With the Indonesian rupiah falling to a 17-year low against the US dollar in March, global investors are increasingly concerned about the ability of Indonesian companies to service their US-denominated debt. Foreign borrowing is worryingly high: private foreign debt has tripled in Indonesia since 2007 and represents 40% of Indonesian corporations’ total debt burden. In addition, local companies with foreign borrowings are also facing rising import costs.
Although Bank Indonesia, the country’s central bank, has introduced minimum FX hedging and foreign currency asset requirements for non-bank corporate borrowers, Indonesia’s large exposure to foreign currencies still causes concern. So how can Indonesian companies survive this situation?
In our opinion, the country’s reliance on foreign capital can lessen only with the development of a robust, complementary local currency domestic bond market. That nearly 40% of corporate debt financing comes from foreign currency borrowing suggests that Indonesia’s local market is unable to meet the financing needs of its corporations. Although Indonesia’s local currency corporate bond market grew from $2.8 billion in 1997 to $18 billion in 2014, the market size measured as a percentage of GDP has remained a constant 2%. In comparison, the average size of local currency corporate bond markets in emerging East Asia is 23% of GDP – making Indonesia’s market the second smallest in East Asia, behind only Vietnam.
How can Indonesia accelerate domestic bond market activity? By growing its local institutional investor base and encouraging institutional investors to deploy capital into the local bond market.
Growing institutional investor assets under management entails either mandating or encouraging more contributions into pension funds and retirement products. Indonesia’s low mandatory contribution rate has produced the lowest gross replacement rate (pension benefit as a percentage of individual lifetime average earnings) out of all East Asia/Pacific countries; at 14%, Indonesia’s replacement rate is significantly below the region’s average 44%.
This July, Indonesia will introduce a universal defined benefit pension system, which is expected to have a higher mandatory contribution rate and complement existing defined contribution pensions. Voluntary contributions and retirement planning can be encouraged through better financial education programmes; a staggering 81% of the Indonesian population is financially illiterate about pension funds.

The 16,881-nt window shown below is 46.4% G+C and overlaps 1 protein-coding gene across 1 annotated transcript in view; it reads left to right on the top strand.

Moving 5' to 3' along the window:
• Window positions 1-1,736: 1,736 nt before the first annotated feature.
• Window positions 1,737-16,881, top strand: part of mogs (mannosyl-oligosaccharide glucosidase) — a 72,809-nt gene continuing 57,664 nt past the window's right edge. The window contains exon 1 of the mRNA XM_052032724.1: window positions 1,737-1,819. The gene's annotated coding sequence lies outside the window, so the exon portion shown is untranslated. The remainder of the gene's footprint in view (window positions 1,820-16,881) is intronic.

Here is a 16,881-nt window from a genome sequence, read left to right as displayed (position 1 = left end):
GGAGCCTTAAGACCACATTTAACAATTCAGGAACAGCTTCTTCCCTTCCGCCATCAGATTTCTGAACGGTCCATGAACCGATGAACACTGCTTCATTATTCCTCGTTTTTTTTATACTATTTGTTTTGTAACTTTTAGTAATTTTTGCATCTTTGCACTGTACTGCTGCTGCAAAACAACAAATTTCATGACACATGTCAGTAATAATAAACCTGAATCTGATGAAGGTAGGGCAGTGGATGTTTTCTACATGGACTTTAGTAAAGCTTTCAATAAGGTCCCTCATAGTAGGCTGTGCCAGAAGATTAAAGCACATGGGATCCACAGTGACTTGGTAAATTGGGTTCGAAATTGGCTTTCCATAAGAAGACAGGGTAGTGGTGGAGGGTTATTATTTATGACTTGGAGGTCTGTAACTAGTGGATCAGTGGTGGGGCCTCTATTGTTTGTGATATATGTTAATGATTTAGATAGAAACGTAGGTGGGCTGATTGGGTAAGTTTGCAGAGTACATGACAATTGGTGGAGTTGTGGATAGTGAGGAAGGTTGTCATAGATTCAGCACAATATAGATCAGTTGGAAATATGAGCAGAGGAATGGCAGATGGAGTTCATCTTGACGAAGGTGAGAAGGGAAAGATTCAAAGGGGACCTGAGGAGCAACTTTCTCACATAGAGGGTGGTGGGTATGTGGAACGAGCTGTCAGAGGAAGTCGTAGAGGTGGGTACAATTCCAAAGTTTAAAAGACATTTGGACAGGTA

Beyond growing institutional investor assets under management, Indonesia can relax pension and insurance fund portfolio requirements to make it easier to invest in corporate bonds. Because pension funds and insurance funds can only invest in bonds that meet certain standards, such as ratings requirements, they may over-allocate assets to bank deposits and government bonds.
Chile is an example of how institutional investor presence can accelerate capital market development. In the early 1980s, Chile replaced its under-funded pay-as-you-go pension system with a fully funded system. Over the next two decades, as pension fund assets grew at an average of 22% per year, corporate bond issuances grew at a similarly high average of 15% per year. This growth in corporate bond issuances is often attributed to the development of the pension system, which initially invested a large portion of its assets in fixed income.
A larger institutional investor base is critical to promoting local bond market activity and in turn, supporting Indonesia’s private sector. Indonesian companies are accessing foreign markets only for lack of alternatives: telecommunications operator PT Indosat, for instance, must refinance $55.8 million and Rp 2.2 trillion (approximately $167 million) of loans maturing this year and has publicly expressed a desire to reduce its foreign currency exposure. The question is, when will the Indonesian market be ready?
The World Economic Forum report, Accelerating Emerging Capital Markets Development: Corporate Bond Markets, is available here.
This article was originally published in The Wall Street Journal.
Authors: Michael Drexler is Senior Director, Head of Investor Industries, World Economic Forum and Giancarlo Bruno is Senior Director, Head of Financial Services Industries, World Economic Forum USA.
Image: A teller at Bank Indonesia counts out Rupiah bank notes at their headquarters in Jakarta October 27, 2014. REUTERS/Darren Whiteside